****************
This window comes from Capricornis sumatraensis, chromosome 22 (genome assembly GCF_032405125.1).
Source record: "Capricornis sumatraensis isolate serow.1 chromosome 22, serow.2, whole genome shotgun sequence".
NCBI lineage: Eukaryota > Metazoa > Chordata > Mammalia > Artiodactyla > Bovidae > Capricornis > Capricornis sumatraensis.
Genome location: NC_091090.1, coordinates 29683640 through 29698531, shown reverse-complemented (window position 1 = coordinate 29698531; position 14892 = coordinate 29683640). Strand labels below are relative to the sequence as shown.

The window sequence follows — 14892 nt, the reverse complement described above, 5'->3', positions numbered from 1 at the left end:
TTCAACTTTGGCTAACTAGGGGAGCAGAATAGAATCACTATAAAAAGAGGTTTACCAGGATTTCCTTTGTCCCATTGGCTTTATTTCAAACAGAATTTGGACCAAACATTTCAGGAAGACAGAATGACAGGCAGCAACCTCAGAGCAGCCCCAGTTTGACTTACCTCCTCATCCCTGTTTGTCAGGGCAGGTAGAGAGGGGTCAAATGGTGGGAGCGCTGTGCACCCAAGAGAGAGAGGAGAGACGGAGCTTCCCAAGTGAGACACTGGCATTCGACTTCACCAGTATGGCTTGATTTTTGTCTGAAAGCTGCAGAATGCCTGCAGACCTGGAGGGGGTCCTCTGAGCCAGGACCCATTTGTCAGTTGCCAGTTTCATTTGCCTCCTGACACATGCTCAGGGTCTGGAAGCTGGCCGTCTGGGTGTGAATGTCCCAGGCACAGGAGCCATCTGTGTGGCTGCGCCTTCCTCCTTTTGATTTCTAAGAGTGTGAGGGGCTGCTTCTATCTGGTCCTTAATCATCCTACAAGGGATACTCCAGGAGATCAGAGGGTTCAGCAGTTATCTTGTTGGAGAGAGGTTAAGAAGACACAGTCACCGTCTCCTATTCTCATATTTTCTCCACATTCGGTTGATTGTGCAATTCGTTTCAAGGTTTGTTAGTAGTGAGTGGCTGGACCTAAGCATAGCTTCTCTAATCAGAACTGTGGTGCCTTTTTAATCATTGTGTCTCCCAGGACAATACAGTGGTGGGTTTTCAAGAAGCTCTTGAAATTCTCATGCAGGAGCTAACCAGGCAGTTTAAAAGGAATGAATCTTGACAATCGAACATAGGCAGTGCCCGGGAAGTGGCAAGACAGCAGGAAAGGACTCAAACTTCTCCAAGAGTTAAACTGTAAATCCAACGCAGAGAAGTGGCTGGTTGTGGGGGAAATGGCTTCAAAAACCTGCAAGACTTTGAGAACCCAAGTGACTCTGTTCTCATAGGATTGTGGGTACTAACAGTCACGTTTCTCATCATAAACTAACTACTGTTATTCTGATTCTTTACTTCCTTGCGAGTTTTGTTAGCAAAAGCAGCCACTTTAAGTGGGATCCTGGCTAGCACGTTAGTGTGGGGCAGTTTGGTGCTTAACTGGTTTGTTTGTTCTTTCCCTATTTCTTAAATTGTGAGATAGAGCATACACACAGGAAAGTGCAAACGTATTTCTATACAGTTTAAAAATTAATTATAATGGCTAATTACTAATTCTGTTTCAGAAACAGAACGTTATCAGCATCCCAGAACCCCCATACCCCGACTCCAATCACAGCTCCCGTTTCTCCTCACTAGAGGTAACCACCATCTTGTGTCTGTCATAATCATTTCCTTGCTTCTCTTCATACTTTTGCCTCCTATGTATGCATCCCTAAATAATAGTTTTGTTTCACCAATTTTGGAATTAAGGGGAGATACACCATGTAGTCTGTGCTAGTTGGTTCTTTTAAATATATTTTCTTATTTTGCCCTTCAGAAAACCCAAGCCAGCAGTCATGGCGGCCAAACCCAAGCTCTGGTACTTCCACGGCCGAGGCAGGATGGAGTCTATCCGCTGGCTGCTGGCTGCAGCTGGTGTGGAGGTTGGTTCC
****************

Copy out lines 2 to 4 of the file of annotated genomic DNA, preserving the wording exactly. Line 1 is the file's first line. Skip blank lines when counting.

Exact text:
Source record: "Capricornis sumatraensis isolate serow.1 chromosome 22, serow.2, whole genome shotgun sequence".
NCBI lineage: Eukaryota > Metazoa > Chordata > Mammalia > Artiodactyla > Bovidae > Capricornis > Capricornis sumatraensis.
Genome location: NC_091090.1, coordinates 29683640 through 29698531, shown reverse-complemented (window position 1 = coordinate 29698531; position 14892 = coordinate 29683640). Strand labels below are relative to the sequence as shown.